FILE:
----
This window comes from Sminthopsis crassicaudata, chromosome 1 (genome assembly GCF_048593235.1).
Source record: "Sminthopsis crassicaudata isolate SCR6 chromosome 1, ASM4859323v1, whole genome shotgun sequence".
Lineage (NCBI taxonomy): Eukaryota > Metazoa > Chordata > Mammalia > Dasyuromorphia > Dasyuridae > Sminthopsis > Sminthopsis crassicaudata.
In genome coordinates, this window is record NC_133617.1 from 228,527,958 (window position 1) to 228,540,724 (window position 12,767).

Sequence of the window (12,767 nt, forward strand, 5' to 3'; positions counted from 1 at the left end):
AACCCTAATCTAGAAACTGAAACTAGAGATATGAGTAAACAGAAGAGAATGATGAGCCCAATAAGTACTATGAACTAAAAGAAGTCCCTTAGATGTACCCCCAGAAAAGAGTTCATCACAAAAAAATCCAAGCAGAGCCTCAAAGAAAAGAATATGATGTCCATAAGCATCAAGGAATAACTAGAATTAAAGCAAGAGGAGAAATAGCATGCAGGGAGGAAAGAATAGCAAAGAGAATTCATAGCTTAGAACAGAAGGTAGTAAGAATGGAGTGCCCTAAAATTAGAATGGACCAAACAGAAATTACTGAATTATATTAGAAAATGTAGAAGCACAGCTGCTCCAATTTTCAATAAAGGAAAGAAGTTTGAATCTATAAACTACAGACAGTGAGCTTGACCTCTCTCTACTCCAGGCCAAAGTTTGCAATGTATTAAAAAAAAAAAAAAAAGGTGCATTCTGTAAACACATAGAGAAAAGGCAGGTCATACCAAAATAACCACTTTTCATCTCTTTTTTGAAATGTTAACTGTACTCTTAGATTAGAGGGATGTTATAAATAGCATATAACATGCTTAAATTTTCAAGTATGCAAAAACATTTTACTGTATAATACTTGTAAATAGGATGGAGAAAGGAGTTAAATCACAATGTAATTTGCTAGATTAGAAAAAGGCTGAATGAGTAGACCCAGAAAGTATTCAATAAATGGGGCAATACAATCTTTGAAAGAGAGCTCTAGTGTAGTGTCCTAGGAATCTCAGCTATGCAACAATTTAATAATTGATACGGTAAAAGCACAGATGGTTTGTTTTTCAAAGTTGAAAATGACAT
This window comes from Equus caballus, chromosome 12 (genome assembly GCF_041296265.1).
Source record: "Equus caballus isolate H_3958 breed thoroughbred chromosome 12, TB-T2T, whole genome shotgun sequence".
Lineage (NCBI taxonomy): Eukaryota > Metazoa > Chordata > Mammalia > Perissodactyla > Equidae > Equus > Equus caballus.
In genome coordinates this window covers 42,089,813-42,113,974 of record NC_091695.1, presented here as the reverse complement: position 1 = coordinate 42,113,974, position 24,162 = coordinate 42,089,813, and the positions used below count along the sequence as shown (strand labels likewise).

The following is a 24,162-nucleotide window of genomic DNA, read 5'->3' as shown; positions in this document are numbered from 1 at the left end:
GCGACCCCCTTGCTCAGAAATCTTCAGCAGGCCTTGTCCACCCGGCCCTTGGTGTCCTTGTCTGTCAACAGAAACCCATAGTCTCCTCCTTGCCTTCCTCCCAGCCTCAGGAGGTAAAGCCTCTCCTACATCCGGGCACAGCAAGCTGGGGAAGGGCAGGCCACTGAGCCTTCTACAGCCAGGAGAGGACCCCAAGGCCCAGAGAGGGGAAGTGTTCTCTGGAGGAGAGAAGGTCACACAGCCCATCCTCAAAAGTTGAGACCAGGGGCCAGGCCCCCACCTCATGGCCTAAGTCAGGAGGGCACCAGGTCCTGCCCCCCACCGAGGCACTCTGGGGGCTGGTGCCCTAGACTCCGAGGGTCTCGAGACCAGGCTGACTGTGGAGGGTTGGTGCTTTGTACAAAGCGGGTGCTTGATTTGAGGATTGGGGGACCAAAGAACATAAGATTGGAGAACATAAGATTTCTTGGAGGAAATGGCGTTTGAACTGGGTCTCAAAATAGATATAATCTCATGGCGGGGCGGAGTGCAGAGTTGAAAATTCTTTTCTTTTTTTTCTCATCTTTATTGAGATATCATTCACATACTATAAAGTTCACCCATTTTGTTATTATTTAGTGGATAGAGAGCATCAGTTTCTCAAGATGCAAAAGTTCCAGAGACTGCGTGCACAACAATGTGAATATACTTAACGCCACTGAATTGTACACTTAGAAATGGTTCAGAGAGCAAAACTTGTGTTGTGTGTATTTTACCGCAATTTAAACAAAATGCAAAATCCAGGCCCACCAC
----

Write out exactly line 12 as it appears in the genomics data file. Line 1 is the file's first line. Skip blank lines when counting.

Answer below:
GCGACCCCCTTGCTCAGAAATCTTCAGCAGGCCTTGTCCACCCGGCCCTTGGTGTCCTTGTCTGTCAACAGAAACCCATAGTCTCCTCCTTGCCTTCCTCCCAGCCTCAGGAGGTAAAGCCTCTCCTACATCCGGGCACAGCAAGCTGGGGAAGGGCAGGCCACTGAGCCTTCTACAGCCAGGAGAGGACCCCAAGGCCCAGAGAGGGGAAGTGTTCTCTGGAGGAGAGAAGGTCACACAGCCCATCCTCAAAAGTTGAGACCAGGGGCCAGGCCCCCACCTCATGGCCTAAGTCAGGAGGGCACCAGGTCCTGCCCCCCACCGAGGCACTCTGGGGGCTGGTGCCCTAGACTCCGAGGGTCTCGAGACCAGGCTGACTGTGGAGGGTTGGTGCTTTGTACAAAGCGGGTGCTTGATTTGAGGATTGGGGGACCAAAGAACATAAGATTGGAGAACATAAGATTTCTTGGAGGAAATGGCGTTTGAACTGGGTCTCAAAATAGATATAATCTCATGGCGGGGCGGAGTGCAGAGTTGAAAATTCTTTTCTTTTTTTTCTCATCTTTATTGAGATATCATTCACATACTATAAAGTTCACCCATTTTGTTATTATTTAGTGGATAGAGAGCATCAGTTTCTCAAGATGCAAAAGTTCCAGAGACTGCGTGCACAACAATGTGAATATACTTAACGCCACTGAATTGTACACTTAGAAATGGTTCAGAGAGCAAAACTTGTGTTGTGTGTATTTTACCGCAATTTAAACAAAATGCAAAATCCAGGCCCACCAC